The Allbritton Center for the Study of Public life supports engaged scholarship on and off the Wesleyan campus. We define “Engaged Scholarship” as partnerships of university knowledge and resources with those of the public and private sectors to enrich scholarship, research, creative activity, and public knowledge; enhance curriculum, teaching and learning; prepare educated, engaged citizens; strengthen democratic values and civic responsibility; address and help solve critical social problems; and contribute to the public. A compendium of engaged scholarship and service by Wesleyan faculty may be found here.
Professor Steve Angle, author of the globally-read blog Warp, Weft and Way: Chinese Comparative Philosophy, has recently been published on ChinaFile for his short essay “Why is Xi Jinping Promoting Self-Criticism?”
The kind of criticism that China most needs, in fact, is not self-criticism but public criticism. Confucius at least partly realized this, asking rhetorically, “If you are devoted to someone, can you avoid criticizing him?” (Analects 14:7) But traditional Confucianism provided too little institutional protection for those who criticize the powerful. Nowadays, we realize that systems of laws and rights are essential to enable a healthy public discourse. Many modern Confucians have realized this as well. If Mao had really wanted the Mass Line to reflect the thinking of the masses, in fact, he should have endorsed civil rights such as freedom of expression as well. To the extent that Xi Jinping wants to learn from Mao—or, for that matter, from China’s experience with Confucianism—he should learn that public criticism, protected by a system of rights, is the answer he seeks.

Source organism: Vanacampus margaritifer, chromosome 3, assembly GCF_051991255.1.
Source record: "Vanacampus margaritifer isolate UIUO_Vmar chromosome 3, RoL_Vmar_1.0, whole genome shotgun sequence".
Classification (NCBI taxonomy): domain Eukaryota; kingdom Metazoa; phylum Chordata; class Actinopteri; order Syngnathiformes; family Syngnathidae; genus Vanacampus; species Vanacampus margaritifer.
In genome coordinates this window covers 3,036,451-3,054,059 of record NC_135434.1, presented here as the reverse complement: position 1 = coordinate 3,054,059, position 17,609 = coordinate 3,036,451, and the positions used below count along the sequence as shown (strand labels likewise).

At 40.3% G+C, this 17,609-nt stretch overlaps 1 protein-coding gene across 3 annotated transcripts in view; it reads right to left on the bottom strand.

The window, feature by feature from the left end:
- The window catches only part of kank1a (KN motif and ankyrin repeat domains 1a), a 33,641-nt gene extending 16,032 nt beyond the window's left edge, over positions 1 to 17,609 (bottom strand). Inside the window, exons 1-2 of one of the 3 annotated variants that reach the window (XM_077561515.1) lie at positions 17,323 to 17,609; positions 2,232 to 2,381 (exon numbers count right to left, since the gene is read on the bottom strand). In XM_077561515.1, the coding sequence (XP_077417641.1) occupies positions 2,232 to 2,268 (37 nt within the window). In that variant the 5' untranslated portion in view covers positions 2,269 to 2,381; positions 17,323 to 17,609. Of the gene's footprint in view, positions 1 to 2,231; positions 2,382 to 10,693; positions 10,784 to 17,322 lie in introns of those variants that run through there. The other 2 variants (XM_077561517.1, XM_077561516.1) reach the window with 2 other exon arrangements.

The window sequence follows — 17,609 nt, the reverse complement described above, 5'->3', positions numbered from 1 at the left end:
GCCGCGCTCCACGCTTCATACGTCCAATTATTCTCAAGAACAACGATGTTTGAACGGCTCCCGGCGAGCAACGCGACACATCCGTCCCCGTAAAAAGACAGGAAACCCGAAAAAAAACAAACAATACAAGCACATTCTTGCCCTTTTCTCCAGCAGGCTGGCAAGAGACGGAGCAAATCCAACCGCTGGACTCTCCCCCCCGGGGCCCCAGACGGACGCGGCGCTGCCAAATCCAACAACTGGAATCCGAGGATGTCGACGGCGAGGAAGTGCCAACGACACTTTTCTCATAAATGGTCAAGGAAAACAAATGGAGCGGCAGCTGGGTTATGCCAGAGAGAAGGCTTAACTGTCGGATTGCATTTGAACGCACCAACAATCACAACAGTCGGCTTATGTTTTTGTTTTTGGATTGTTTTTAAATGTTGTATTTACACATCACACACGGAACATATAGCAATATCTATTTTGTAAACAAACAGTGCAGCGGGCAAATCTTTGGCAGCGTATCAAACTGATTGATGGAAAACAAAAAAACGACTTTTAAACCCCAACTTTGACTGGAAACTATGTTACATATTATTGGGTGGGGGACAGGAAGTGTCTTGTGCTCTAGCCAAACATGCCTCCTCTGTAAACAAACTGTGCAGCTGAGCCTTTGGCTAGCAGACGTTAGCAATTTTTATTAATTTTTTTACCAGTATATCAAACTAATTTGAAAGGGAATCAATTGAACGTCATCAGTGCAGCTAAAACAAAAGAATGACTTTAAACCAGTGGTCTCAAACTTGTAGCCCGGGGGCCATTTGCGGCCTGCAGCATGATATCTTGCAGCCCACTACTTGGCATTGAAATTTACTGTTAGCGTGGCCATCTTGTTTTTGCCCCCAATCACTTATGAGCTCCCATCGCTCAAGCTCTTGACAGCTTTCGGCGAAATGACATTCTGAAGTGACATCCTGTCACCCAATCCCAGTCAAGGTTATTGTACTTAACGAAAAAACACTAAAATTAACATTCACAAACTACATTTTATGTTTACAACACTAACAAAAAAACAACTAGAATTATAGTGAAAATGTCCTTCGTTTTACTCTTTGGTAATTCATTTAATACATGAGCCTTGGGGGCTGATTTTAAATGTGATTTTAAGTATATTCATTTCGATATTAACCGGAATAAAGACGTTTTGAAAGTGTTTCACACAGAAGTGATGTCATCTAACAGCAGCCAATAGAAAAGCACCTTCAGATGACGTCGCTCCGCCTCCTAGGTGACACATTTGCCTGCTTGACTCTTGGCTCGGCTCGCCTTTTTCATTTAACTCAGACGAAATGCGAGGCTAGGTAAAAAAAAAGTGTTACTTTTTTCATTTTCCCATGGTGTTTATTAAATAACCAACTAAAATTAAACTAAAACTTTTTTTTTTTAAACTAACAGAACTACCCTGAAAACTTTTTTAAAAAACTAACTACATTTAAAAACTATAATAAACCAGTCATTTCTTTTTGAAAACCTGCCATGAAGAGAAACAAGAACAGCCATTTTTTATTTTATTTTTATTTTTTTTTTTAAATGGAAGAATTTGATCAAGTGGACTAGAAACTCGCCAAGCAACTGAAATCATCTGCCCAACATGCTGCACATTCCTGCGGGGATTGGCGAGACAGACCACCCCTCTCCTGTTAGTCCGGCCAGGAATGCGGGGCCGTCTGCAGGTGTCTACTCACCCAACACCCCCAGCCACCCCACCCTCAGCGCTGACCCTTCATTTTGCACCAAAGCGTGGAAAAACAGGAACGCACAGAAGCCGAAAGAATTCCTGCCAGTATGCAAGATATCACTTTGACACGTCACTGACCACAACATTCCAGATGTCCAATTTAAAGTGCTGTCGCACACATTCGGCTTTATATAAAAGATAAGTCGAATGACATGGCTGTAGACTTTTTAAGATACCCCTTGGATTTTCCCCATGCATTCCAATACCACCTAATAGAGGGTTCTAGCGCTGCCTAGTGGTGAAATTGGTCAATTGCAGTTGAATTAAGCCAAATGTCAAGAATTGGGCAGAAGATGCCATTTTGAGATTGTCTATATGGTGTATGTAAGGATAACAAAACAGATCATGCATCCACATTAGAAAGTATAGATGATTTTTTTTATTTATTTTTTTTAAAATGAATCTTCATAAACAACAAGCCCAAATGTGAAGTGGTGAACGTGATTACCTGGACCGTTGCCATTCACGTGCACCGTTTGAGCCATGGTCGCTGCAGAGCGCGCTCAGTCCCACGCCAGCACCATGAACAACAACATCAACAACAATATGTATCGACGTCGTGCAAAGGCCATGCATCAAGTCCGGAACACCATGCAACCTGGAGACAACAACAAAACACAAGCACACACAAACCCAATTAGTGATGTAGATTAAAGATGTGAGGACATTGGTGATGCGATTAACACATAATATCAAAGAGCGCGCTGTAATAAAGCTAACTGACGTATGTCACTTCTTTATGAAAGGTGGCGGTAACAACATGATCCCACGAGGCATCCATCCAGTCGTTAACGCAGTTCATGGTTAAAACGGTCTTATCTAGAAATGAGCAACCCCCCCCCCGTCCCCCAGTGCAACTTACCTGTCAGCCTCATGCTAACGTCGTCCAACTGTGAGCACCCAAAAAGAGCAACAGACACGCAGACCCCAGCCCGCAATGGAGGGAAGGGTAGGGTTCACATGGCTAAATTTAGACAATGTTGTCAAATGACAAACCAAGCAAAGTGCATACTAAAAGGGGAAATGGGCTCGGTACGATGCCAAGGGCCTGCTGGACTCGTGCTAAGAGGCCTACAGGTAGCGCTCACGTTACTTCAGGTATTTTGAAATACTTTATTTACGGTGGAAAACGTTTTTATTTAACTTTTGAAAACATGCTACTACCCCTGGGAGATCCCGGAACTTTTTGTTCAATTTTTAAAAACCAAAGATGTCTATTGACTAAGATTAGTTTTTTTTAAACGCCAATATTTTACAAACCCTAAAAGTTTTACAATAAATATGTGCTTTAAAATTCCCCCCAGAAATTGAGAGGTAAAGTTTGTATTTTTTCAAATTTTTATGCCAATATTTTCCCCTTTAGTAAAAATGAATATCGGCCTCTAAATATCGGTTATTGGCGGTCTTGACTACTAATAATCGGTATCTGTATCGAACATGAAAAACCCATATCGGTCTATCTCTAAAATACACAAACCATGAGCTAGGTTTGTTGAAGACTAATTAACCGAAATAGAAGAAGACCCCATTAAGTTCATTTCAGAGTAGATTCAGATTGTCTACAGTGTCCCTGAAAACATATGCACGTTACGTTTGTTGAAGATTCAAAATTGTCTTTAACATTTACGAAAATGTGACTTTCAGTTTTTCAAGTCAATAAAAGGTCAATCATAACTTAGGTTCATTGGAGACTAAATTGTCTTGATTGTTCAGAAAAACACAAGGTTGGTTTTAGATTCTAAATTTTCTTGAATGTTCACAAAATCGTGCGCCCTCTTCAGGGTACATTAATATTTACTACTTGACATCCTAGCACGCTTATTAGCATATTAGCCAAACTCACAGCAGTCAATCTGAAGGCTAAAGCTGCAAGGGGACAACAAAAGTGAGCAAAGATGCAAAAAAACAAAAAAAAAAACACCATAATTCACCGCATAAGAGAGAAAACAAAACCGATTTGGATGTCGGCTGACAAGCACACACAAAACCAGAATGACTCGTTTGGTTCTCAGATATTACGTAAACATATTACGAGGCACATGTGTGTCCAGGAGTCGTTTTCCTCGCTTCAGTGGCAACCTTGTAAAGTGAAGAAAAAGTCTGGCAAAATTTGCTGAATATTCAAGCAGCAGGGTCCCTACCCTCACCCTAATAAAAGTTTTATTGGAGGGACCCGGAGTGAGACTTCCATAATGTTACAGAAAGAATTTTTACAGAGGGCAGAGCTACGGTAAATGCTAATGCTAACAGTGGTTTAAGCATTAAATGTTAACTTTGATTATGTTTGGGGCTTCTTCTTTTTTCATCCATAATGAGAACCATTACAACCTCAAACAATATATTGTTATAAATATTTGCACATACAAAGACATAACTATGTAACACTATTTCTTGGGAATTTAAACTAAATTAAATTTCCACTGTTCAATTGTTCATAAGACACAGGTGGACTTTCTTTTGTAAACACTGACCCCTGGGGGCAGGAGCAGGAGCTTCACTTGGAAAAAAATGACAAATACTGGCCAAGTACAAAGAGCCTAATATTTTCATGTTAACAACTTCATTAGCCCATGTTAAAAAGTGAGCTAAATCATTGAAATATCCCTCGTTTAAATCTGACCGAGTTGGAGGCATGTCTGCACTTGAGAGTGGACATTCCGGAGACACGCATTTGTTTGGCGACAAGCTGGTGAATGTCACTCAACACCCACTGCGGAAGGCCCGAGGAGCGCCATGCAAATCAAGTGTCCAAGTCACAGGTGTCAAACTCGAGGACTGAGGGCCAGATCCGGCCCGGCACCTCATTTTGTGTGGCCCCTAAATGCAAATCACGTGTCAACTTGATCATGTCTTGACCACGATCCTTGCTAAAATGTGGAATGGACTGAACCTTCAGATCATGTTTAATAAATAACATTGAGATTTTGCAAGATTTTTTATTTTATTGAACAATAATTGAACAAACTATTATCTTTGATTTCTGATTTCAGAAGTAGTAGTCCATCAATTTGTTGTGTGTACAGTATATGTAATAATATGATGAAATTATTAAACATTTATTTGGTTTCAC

The piece was published on October 7th, 2013.
In October of 2010, he was also featured in the People’s Daily, a daily newspaper in China with a circulation of 13 million. His piece is pictured here on the left, and was included in the Global Review column. It is titled “Understanding the Rise of Chinese Culture.”
In addition to this written scholarship, Professor Angle organizes lectures and master classes for the Asian Studies Development Program, which promotes the teaching of Asian Studies in K-12 schools and community colleges.